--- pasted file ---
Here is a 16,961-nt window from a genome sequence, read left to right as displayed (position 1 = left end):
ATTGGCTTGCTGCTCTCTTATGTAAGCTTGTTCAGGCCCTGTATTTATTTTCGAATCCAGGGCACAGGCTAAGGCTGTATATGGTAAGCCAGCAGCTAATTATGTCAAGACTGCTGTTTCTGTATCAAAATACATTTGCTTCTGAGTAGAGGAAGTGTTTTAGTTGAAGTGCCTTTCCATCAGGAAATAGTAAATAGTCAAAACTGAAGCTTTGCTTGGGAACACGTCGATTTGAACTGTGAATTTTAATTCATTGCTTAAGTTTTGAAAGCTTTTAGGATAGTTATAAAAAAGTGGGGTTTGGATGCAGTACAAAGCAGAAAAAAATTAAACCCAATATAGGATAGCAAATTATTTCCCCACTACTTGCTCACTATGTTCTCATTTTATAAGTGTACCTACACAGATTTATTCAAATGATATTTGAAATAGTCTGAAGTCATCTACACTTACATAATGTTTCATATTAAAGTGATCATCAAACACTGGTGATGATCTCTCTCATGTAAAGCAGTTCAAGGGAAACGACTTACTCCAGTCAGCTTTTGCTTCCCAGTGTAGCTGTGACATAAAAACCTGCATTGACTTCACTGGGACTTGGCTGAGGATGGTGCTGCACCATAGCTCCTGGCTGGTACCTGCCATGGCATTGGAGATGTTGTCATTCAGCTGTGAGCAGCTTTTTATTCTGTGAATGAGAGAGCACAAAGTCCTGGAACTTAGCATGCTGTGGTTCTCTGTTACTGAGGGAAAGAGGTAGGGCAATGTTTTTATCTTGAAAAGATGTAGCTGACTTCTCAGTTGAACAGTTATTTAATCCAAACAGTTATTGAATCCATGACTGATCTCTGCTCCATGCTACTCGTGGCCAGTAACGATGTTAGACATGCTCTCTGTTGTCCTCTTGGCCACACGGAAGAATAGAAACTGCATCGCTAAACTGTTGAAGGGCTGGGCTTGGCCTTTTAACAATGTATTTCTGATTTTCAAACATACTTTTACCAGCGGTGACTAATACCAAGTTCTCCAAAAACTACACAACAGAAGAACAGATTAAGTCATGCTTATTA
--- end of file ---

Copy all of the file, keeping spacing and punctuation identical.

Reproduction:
Here is a 16,961-nt window from a genome sequence, read left to right as displayed (position 1 = left end):
ATTGGCTTGCTGCTCTCTTATGTAAGCTTGTTCAGGCCCTGTATTTATTTTCGAATCCAGGGCACAGGCTAAGGCTGTATATGGTAAGCCAGCAGCTAATTATGTCAAGACTGCTGTTTCTGTATCAAAATACATTTGCTTCTGAGTAGAGGAAGTGTTTTAGTTGAAGTGCCTTTCCATCAGGAAATAGTAAATAGTCAAAACTGAAGCTTTGCTTGGGAACACGTCGATTTGAACTGTGAATTTTAATTCATTGCTTAAGTTTTGAAAGCTTTTAGGATAGTTATAAAAAAGTGGGGTTTGGATGCAGTACAAAGCAGAAAAAAATTAAACCCAATATAGGATAGCAAATTATTTCCCCACTACTTGCTCACTATGTTCTCATTTTATAAGTGTACCTACACAGATTTATTCAAATGATATTTGAAATAGTCTGAAGTCATCTACACTTACATAATGTTTCATATTAAAGTGATCATCAAACACTGGTGATGATCTCTCTCATGTAAAGCAGTTCAAGGGAAACGACTTACTCCAGTCAGCTTTTGCTTCCCAGTGTAGCTGTGACATAAAAACCTGCATTGACTTCACTGGGACTTGGCTGAGGATGGTGCTGCACCATAGCTCCTGGCTGGTACCTGCCATGGCATTGGAGATGTTGTCATTCAGCTGTGAGCAGCTTTTTATTCTGTGAATGAGAGAGCACAAAGTCCTGGAACTTAGCATGCTGTGGTTCTCTGTTACTGAGGGAAAGAGGTAGGGCAATGTTTTTATCTTGAAAAGATGTAGCTGACTTCTCAGTTGAACAGTTATTTAATCCAAACAGTTATTGAATCCATGACTGATCTCTGCTCCATGCTACTCGTGGCCAGTAACGATGTTAGACATGCTCTCTGTTGTCCTCTTGGCCACACGGAAGAATAGAAACTGCATCGCTAAACTGTTGAAGGGCTGGGCTTGGCCTTTTAACAATGTATTTCTGATTTTCAAACATACTTTTACCAGCGGTGACTAATACCAAGTTCTCCAAAAACTACACAACAGAAGAACAGATTAAGTCATGCTTATTA